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Centrist Opponent of Medicare for All Wins Primary to Replace Kennedy After Progressives Split Vote

After Jake Auchincloss, a Republican until 2015, won outgoing Rep. Kennedy's Democratic House seat with only 23% of the vote in a crowded field, many are once again questioning Kennedy's decision to challenge Sen. Markey. 

Jesse Mermell supporters, left, danced to music while standing nearby Allan Khazei supporters as the 4th District congressional contenders campaigned on Aug. 27, 2020, at the Brookline Farmer's Market in Brookline, Massachusetts in the days leading up to the Sept. 1 Democratic primary, which Jake Auchincloss, a Republican until 2015, won with only 23% of the vote. (Photo: Erin Clark/The Boston Globe via Getty Images)

Jesse Mermell supporters, left, danced to music while standing nearby Allan Khazei supporters as the 4th District congressional contenders campaigned on Aug. 27, 2020, at the Brookline Farmer's Market in Brookline, Massachusetts in the days leading up to the Sept. 1 Democratic primary, which Jake Auchincloss, a Republican until 2015, won with only 23% of the vote. (Photo: Erin Clark/The Boston Globe via Getty Images)

A former Republican who pitched himself as a moderate in a fragmented Massachusetts race featuring nine candidates, including multiple progressives, was declared the winner Friday of the Fourth Congressional District's Democratic primary after garnering less than 23 percent of the vote.

The Associated Press reported the results early Friday morning, declaring Jake Auchincloss the winner. 

According to the Boston Globe, the Marine veteran and current Newton city councilor, who became a Democrat after winning his city council seat in 2015, aligned himself with Charlie Baker, the state's Republican governor for whom Auchincloss had previously worked, describing himself as an "Obama-Baker" voter.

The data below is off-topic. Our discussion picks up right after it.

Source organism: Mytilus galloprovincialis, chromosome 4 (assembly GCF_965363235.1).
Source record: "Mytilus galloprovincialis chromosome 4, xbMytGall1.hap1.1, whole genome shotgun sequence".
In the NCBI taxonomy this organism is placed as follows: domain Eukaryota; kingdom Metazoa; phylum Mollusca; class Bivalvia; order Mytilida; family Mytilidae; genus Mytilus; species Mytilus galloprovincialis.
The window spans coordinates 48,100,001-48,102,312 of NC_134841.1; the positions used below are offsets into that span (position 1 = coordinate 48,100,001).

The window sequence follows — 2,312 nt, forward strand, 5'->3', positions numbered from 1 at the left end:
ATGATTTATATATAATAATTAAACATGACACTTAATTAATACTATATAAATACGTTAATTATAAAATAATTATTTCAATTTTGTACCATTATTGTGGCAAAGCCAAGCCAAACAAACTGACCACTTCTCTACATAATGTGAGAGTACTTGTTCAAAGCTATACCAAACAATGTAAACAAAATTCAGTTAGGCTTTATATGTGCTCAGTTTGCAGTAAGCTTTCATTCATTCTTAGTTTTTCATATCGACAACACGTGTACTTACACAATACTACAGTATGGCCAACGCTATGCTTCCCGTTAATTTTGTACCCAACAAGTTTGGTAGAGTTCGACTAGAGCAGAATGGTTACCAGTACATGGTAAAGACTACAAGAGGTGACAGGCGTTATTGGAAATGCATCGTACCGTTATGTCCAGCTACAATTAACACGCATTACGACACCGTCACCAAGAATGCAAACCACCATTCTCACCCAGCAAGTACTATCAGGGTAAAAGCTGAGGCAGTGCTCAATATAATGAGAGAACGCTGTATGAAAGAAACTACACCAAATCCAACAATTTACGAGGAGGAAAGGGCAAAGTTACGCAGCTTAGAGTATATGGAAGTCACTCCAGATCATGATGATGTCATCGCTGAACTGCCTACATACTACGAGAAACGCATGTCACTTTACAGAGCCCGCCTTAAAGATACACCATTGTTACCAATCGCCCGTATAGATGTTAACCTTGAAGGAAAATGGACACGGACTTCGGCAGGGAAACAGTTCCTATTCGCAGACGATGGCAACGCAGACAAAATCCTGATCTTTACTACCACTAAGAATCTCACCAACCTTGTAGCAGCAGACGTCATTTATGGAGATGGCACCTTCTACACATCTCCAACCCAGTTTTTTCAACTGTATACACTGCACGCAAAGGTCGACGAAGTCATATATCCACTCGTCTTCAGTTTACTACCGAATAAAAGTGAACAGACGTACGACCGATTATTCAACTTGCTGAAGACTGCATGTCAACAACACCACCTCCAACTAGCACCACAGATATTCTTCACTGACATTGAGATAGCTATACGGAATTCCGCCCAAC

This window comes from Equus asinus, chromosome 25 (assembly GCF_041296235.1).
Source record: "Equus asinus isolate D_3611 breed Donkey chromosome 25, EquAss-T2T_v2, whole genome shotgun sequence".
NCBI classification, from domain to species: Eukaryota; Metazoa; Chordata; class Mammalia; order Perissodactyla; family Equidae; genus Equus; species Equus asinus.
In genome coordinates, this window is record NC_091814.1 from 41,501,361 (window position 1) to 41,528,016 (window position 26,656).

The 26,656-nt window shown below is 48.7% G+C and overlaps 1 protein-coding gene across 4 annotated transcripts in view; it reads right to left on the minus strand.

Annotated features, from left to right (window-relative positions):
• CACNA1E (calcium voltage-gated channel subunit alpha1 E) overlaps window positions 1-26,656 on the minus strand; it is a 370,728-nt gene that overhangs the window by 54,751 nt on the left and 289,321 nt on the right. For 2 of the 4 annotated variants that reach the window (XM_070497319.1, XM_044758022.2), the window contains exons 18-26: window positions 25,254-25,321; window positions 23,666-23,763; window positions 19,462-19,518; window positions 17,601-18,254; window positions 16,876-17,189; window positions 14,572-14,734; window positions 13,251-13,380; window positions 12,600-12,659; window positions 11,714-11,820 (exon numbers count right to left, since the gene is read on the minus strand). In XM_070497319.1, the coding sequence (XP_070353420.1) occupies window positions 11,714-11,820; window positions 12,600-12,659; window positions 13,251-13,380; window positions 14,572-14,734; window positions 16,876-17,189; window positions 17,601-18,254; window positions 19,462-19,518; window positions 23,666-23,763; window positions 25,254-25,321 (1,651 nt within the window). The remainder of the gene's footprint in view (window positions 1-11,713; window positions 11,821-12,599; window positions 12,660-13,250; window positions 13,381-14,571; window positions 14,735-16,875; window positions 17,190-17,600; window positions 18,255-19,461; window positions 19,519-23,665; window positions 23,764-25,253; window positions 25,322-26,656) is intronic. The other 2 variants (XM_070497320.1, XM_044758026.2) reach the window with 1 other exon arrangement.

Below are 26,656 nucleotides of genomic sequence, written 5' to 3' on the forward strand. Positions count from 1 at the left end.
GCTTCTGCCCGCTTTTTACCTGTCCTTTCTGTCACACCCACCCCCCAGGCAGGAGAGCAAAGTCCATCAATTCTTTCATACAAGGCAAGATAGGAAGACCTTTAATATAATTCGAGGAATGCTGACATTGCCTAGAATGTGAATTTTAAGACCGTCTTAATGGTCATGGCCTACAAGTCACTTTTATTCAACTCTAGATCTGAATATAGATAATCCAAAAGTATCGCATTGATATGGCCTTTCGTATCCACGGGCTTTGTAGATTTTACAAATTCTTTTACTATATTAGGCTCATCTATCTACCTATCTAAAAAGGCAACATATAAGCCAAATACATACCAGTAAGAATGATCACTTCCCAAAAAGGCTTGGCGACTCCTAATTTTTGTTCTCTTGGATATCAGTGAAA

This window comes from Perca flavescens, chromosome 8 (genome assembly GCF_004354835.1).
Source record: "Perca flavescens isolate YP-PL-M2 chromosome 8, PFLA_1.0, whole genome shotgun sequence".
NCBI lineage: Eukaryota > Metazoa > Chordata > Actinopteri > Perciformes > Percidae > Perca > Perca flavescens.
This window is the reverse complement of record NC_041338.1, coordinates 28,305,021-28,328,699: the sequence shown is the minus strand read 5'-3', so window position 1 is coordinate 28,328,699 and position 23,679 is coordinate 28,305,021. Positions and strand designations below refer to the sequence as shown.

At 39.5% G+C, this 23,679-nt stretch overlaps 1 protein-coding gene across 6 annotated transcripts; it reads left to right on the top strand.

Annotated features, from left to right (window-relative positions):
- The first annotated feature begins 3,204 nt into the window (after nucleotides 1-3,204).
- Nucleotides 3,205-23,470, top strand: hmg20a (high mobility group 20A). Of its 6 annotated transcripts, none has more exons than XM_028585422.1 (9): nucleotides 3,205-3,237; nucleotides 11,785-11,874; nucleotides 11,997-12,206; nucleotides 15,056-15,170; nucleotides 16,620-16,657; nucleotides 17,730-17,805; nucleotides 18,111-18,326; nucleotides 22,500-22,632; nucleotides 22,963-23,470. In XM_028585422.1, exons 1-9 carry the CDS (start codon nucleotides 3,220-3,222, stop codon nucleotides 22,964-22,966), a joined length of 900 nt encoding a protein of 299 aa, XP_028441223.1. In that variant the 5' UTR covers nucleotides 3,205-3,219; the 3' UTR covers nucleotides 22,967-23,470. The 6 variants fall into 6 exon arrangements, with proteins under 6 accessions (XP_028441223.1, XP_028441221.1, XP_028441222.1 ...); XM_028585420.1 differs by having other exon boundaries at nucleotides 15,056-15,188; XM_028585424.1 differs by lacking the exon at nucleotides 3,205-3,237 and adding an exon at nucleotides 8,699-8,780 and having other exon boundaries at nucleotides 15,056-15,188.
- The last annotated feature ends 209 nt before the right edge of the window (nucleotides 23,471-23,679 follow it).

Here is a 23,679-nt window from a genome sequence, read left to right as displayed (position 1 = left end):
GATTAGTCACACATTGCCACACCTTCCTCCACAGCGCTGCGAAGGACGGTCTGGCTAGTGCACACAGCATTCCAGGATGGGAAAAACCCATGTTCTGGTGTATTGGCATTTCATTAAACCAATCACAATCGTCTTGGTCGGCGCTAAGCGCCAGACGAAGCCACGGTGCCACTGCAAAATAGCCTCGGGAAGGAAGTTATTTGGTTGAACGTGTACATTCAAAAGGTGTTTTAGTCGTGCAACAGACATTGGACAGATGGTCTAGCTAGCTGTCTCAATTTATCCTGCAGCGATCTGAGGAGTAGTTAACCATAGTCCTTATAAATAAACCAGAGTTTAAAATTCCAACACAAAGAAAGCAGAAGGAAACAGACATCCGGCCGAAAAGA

Auchincloss's closest competitor was Jesse Mermell, who had been endorsed by Rep. Ayanna Pressley (D-Mass.), several labor unions, and a number of social and environmenal justice groups, including 350 Mass Action as well as NARAL Pro-Choice America.

Throughout the race, Mermell and other challengers tried to portray Auchincloss—who does not support a single-payer healthcare system or ending qualified immunity for police—as "ill-suited for the solid-blue district," the Globe reported. 

Auchincloss also received scrutiny for racist comments and social media posts made in the past, including statements that "seemed to justify the burning of the Quran" and that "mocked efforts by a local community to rename Columbus Day 'Indigenous Peoples' Day' in 2016," explained the New York Times

Nonetheless, the self-described centrist was the beneficiary of a fractured field that split the electorate. 

The "massive primary field" was opened up after outgoing Rep. Joe Kennedy III (D-Mass.), a co-sponsor of the Medicare for All Act of 2019 in the House, chose to mount a primary challenge against progressive incumbent Sen. Ed Markey (D-Mass.), co-author with Rep. Alexandria Ocasio-Cortez (D-N.Y.) of the Green New Deal resolution.

On social media, some commentators expressed their frustration with Kennedy's decision to abandon what HuffPost called his "safely Democratic" House seat only to lose badly to Markey and thus pave the way for Auchincloss's win.  

"It's hard to understand how this is about anything more than Joe Kennedy's own career and his own political ambition," Evan Weber, the political director of the Sunrise Movement, told The Atlantic

Some political analysts argued that the nine-way congressional race "illustrates the danger" of progressives' failure to consolidate support behind a single candidate, which, in a crowded and divided primary field, can empower moderates while harming the left. 

Although Auchincloss—who leads Mermell by 1,377 votes with more than 96% of precincts reporting—has been declared the winner, the recent discovery of 3,000 uncounted ballots, which were mail-in-votes that didn't make it to polling locations on election day, means that a "recount could be looming," the Boston Herald reported

According to a campaign spokeswoman, Mermell has begun soliciting recount petition signatures "out of an abundance of caution."

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